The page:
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This question is motivated by something in physics: the area operator in loop quantum gravity is given by the Casimir of $SU(2)$, that is $j(j+1)$ for a dimension $2j+1$ representation of $SU(2)$. I will cross-list if this doesn't work but it's really a question in representation theory.

So our generators $T^a$ of a Lie algebra $\mathfrak{g}$ satisfy


for a representation $D$ of $\mathfrak{g}$, where $k_D$ is the index. Then the Casimir $C$ is defined as

$\sum_aT^aT^a=C_D\times 1$

with $1$ being the identity matrix; this thing is a distinguished element of the universal enveloping algebra $\mathcal{U}(\mathfrak{g})$. In physics, we say for $SU(2)$ that $k_D=1/2$, and find that the Casimir for a representation $j$ is $j(j+1)$. It appears to me that this answer depends on the choice for the index, which would depend on how we chose our generators (scaling, for instance). Is that true? Is there any greatly compelling reason to choose $k_D=1/2$ here, except that is gives the right answer on spins?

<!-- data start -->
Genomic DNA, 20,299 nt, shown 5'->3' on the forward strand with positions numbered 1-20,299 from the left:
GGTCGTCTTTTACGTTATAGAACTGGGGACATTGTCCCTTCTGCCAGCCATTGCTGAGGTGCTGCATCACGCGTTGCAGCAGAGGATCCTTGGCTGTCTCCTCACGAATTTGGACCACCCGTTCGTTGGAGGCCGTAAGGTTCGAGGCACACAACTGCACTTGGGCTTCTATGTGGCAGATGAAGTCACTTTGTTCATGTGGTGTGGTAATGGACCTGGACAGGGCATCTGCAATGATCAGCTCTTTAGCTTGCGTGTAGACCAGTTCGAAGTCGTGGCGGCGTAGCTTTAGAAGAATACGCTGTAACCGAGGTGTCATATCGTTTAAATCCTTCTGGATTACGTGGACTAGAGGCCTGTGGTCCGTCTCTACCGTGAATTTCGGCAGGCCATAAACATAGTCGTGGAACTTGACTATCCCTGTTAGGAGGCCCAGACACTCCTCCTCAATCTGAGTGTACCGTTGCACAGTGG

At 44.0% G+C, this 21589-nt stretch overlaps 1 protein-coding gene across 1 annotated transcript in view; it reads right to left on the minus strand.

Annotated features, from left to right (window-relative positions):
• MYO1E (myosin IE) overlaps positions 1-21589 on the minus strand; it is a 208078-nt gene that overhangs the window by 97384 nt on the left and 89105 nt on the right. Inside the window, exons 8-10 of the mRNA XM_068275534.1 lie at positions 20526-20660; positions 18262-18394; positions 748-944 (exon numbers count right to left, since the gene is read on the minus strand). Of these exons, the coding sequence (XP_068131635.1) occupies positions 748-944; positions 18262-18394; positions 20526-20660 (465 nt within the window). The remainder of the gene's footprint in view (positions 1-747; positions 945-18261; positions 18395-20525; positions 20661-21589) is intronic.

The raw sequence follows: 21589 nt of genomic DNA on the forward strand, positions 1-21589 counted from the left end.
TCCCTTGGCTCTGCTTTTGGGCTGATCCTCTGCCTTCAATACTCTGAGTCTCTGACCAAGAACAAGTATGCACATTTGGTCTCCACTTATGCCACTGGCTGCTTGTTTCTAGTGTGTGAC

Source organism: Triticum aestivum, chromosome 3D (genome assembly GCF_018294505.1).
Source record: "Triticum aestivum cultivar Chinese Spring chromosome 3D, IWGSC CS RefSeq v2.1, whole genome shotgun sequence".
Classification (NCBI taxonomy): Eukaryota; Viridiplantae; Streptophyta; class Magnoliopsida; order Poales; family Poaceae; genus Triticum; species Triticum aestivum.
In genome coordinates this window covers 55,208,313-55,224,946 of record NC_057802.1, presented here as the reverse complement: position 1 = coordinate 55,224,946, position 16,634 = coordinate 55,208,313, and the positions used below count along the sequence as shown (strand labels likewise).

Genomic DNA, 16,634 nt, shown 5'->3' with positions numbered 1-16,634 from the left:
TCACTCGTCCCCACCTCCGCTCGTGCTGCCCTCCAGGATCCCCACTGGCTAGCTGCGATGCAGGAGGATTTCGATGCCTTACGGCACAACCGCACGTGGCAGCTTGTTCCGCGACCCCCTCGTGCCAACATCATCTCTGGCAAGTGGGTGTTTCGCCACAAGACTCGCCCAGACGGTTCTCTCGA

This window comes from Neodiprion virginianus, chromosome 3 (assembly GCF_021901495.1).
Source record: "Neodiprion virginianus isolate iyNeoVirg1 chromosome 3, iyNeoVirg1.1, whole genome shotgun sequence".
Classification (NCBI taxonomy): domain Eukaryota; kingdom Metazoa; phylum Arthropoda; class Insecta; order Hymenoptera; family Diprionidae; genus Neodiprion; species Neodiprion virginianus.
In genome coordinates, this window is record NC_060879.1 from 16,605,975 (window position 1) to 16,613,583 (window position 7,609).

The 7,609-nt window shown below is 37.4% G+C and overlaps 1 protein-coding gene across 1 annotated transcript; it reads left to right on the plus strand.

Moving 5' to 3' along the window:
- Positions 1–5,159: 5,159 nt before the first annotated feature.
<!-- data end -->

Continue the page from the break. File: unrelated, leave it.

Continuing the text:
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up vote 2 down vote accepted

I believe there's no question of scaling here because the sum is actually over the products of basis elements with elements of the dual basis with respect to the Killing form, so if you scale the basis, you scale the dual basis inversely and the Casimir invariant is, as the name suggests, invariant.

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Great sounds good; I guess we can scale the Killing form though right? I mean, the Killing form is only unique up to scale, so choosing a different inner product would be choosing a different set of Casimir invariants? – levitopher Mar 19 '12 at 18:08
@cduston: I'm not sure. You still get an invariant symmetric bilinear form if you scale the Killing form, but at least according to the Wikipedia definition the Killing form is uniquely defined in terms of the Lie bracket and the trace, so as far as I can tell it's distinguished from its scalar multiples. – joriki Mar 19 '12 at 18:55
I think you are right. I was thinking of the discussion from Fulton and Harris, but actually they say "the Killing form can be computed [in terms of the Lie bracket and the trace] or (up to scalars) by using it's invariance under the automorphism group of $\mathfrak{g}$." So, using $B(X,Y)=Tr(ad(X)ad(Y))$ as the Killing form is unique. Thanks for all this! – levitopher Mar 19 '12 at 20:03
@cduston: You're welcome! – joriki Mar 20 '12 at 1:04

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